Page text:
In Japan male students can confess their love to another person by giving them the second button from the top of their school uniform. The second button is the one closest to the heart.
There was a Roman priesthood whose job was to perform a specific dance and chant around sacred shields. Since this ritual was unchanged for centuries, later Romans had no idea what the ritual actually meant while still continuing the tradition.
In 1968, Canada gave a $3,500 grant to a 35-year old man in Vancouver “to revive the ancient and time-honored tradition of town fool.”
In Germany, Father’s Day is celebrated by groups of males going hiking with one or more smaller wagons filled with wine or beer and traditional regional food. Many use this day to get drunk, and alcohol-related traffic accidents multiply by three on this day.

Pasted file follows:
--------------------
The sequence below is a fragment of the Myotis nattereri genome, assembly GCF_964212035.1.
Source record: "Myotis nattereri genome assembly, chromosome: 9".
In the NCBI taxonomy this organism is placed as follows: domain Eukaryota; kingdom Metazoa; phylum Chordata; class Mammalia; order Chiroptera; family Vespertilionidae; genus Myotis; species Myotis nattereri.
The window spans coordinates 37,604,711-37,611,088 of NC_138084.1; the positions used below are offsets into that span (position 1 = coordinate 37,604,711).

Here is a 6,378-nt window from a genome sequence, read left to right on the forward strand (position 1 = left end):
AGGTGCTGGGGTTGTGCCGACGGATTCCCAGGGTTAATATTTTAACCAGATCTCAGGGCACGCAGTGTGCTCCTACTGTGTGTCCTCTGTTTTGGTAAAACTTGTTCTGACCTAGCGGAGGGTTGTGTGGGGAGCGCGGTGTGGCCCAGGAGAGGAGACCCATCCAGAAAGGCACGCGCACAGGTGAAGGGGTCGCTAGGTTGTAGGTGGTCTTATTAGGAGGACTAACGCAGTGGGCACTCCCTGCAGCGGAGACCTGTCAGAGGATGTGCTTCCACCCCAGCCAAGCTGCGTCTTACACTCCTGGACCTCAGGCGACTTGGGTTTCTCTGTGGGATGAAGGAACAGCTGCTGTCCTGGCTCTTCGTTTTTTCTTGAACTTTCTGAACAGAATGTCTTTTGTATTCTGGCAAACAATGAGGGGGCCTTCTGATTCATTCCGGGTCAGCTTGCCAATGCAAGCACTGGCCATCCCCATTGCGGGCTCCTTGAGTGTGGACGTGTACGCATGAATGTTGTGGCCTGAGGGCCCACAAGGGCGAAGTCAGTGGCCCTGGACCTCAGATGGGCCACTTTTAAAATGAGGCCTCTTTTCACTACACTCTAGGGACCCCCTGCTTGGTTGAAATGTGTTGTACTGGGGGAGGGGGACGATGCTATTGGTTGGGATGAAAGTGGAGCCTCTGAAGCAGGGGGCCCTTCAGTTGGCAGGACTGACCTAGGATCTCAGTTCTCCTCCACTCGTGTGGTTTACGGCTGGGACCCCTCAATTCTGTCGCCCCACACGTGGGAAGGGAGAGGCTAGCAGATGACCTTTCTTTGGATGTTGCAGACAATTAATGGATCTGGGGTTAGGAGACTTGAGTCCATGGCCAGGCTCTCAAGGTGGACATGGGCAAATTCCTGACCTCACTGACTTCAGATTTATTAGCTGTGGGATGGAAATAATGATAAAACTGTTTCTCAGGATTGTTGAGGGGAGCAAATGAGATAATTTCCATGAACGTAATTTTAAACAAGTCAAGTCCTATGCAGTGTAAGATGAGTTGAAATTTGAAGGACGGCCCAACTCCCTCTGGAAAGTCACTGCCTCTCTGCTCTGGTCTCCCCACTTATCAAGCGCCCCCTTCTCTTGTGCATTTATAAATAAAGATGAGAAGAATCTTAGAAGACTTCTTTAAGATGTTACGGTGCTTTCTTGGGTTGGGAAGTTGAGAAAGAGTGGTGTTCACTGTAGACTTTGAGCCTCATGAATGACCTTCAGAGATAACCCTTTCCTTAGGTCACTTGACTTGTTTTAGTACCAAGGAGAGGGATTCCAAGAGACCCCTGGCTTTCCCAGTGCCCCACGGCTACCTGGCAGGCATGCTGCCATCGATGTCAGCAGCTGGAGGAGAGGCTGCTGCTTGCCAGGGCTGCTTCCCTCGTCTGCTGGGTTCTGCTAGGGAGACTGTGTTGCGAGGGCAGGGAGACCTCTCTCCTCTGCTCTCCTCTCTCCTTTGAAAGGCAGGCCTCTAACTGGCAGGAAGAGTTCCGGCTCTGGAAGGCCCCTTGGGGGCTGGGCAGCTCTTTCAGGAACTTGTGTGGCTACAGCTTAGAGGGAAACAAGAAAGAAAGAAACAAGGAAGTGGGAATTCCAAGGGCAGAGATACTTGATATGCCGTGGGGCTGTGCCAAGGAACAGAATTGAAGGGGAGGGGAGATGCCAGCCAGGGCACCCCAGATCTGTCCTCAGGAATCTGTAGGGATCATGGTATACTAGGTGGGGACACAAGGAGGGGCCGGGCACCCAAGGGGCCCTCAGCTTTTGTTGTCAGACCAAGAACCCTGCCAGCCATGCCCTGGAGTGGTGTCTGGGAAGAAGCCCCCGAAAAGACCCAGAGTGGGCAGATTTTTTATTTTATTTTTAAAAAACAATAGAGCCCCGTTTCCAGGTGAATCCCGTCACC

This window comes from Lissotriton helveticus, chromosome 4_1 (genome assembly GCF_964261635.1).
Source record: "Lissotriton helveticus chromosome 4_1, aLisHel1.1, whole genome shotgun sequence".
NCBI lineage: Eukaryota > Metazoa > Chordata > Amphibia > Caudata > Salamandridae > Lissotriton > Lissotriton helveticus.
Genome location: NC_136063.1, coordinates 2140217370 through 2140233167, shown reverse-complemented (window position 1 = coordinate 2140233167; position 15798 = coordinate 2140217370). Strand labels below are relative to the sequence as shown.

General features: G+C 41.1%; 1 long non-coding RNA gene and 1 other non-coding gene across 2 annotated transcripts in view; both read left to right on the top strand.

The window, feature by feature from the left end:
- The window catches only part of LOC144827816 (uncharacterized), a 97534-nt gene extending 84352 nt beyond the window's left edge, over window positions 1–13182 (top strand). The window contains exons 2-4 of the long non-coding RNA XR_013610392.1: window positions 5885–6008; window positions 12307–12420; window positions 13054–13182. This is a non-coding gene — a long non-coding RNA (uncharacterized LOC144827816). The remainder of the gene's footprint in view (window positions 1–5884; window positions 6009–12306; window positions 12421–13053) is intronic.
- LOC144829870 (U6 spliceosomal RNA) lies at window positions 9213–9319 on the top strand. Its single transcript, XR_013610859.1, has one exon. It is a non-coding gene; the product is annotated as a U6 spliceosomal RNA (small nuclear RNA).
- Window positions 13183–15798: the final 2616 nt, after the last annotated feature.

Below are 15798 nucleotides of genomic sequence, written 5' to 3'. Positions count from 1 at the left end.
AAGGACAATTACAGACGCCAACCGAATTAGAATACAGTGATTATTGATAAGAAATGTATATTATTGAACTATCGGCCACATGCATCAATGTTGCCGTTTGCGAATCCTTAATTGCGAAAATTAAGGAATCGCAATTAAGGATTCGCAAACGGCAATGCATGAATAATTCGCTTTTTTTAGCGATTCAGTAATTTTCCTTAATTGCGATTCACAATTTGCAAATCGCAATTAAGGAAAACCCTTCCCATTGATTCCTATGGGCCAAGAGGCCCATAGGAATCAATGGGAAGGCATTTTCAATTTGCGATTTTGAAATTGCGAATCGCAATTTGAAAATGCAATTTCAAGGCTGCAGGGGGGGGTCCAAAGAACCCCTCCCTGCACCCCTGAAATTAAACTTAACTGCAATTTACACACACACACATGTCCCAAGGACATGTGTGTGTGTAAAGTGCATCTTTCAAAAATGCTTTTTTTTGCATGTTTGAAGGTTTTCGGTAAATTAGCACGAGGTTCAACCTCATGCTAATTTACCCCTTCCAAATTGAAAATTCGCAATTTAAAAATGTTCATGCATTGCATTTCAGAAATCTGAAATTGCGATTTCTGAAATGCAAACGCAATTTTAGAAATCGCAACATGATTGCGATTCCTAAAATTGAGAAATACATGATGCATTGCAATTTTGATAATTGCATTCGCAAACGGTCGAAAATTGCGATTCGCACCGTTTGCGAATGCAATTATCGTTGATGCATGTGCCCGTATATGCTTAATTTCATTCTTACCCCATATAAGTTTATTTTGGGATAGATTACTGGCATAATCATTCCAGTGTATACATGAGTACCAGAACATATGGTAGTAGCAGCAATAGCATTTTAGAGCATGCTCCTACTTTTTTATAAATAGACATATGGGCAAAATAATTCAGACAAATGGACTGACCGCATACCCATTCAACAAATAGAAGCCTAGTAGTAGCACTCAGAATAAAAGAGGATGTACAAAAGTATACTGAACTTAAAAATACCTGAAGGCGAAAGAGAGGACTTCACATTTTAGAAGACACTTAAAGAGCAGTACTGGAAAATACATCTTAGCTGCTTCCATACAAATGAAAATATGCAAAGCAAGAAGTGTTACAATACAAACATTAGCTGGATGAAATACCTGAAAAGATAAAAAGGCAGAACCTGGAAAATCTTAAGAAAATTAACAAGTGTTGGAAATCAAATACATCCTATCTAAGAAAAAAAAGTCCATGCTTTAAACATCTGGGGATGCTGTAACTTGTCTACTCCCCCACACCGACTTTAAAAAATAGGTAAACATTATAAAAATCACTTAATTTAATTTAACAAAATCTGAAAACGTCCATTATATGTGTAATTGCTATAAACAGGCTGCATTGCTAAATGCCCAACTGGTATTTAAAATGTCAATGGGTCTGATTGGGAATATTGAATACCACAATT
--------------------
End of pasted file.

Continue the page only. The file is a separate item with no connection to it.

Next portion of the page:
NASA has a long standing tradition to wake up astronauts with a specially selected track of music each day, usually picked by friends or family members, called “Wake Up Calls”.
In Denmark, if you are unmarried at 25, you’ll get cinnamon thrown all over you on your birthday.
In Japan, fake food (called sampuru from the English “sample”) is a multi-billion yen industry. The replicas, which are made of plastic and typically cost 10 or 20 times the amount of the food they imitate, are mostly handmade by trained artists in an almost century-old tradition.
Groomsmen (specifically bridegroom-men) were originally at weddings to protect the bride from being kidnapped by another suitor.
In some cultures children were intentionally given names with unfavorable meanings like ‘ugly’ and ‘crippled’, as it was thought that this would make them less desirable to child-stealing demons.
It’s a faux pas in Russia to give your date a dozen flowers; You give an odd number of flowers for a happy occasion, and an even number for condolences.